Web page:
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About Me

My name is Neville Pettersson and I am the creator and main writer/editor of coldsorepedia. Read more about me here.

I’m just a regular guy, married with 2 kids. I’ve created this site to help people find good info about cold sores. You can follow me on Facebook, Twitter and Google+ and Pinterest.

Neville Bio Frame Neville Pettersson Avatar

About Me

My name is Neville Pettersson and I am the webmaster for this site. I’ve created this site because I saw a need for some

solid basic info on cold sores as it is a largely misunderstood virus, often seen as an STD or some how disgusting. You can follow me on Facebook, Twitter and Google+ and Pinterest.

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At first, looking like cold sores, oral facial herpes is common on the lips or corners of the mouth. An astounding number,
over 40 million Americans alone are host to the HSV-1 virus. Actually, the virus is more common than a lot of people probably realize. Often surfacing inside the mouth, HSV-1 is transmitted through cuts or lesions on the infected area. Reappearing on the body at a much lower rate than HSV-2, herpes simplex 1 still stays in the infected person's body forever; usually hiding in the body's nervous system. The way the HSV travels through the body is through Latency Associated Transcript (LAT). Known to police the natural death of our body cells, LAT control our genomes and prevent our natural cell structure from performing. When controlling its host cells, LAT consistently maintains a pool of the HSV virus, allowing random break outs to occur.

How Do You Get HSV Type 1?

For someone to contract the HSV-1 virus, it has to enter the body. In theory, although highly unlikely, you can come in brief contact with the virus and not contract it; as long as the breached area is not open and it is quickly washed thoroughly. Usually, requiring two people to be in physical contact, herpes 1 is transmitted through cuts, lacerations or any opening on the lips or in the mouth. The non-infected person will need to come in contact with the infected area of the person that's carrying the disease. Although the virus isn't always active, it can still be transmitted by touch when it's not active; though somewhat uncommon.

General HSV-1 Facts and Statistics

Infection Symptoms

Usually detectable, HSV-1 will show signs of a potential outbreak. Although this is true, the virus can lay dormant in your body for up to 20 days after being initially infected. You might not even know that you have the virus until the outbreak has started. Hiding in the upper spinal chord region of the body, the herpes simplex virus can be triggered at any moment. The most common symptom of herpes is the outbreak of cuts or lesions on or near the mouth area. Sometimes before the virus surfaces, a specific area of the face, mouth or lips might start to feel uncomfortable or tingly. This is called prodrome; a sign that the virus is active and transmittable.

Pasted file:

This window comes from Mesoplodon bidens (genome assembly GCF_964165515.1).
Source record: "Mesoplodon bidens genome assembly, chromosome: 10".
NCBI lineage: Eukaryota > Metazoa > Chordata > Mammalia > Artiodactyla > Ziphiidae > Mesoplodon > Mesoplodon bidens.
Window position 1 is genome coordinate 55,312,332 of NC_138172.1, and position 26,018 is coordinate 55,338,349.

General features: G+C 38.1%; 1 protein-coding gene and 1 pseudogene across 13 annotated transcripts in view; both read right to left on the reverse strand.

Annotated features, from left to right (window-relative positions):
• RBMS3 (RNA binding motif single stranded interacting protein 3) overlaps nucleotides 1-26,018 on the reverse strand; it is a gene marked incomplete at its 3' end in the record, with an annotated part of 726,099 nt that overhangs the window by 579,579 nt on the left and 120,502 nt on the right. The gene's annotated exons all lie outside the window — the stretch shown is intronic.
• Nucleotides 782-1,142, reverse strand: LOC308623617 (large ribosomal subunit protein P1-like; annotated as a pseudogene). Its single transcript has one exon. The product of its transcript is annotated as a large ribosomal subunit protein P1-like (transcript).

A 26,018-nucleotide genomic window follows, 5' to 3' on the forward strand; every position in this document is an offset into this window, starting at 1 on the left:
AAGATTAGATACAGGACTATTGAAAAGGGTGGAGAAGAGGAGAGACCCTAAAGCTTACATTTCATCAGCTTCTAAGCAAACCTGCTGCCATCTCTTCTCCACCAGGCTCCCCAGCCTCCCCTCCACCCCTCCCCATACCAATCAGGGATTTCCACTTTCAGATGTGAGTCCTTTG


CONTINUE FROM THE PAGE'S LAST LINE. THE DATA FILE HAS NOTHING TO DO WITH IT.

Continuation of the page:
Unfortunately, because both HSV-1 and HSV-2 remain in the body forever, there is no permanent cure for the virus; only treatments and medications are available. One of the main forms of treatments is through the use of a prescribed medication. Some of the more common herpes medications that are strong enough to fight the virus include Acyclovir (Zovirax), Famciclovir (Famvir), Valacyclovir (Valtrex).

Since there is no known cure for the virus, these medications only treat the issue instead of eliminating it. Providing antiviral drugs, the medications can slow the onset of the HSV-1 virus. This allows the body to fight off any infection or health related issue due to the herpes virus. While proving to be beneficial, it is extremely important to consult a doctor before any medications. A doctor that specializes in the HSV-1 virus will know what medications will be more affected for you as you battle herpes.

HSV Type 1

A simplex virus, herpes (HSV) causes millions of people to be in pain and possible embarrassment. A DNA virus that is double stranded, herpes can come in two forms; HSV Type 1 and HSV Type 2. The first type, herpes 1 is known as ‘oral herpes’, appearing on or near your mouth. The second type, herpes 2, is herpes of the genitals. While the HSV-1 virus and the HSV-2 virus do surface on different body spots, it's important to know that they can both be transferred to either area of the body. In other words, HSV-1 can be passed to the genital area through contact. One of the big differences between the two strands of herpes is that HVS-1 has a 20%-40% chance of recurring, where HSV-2 is much higher at 80%.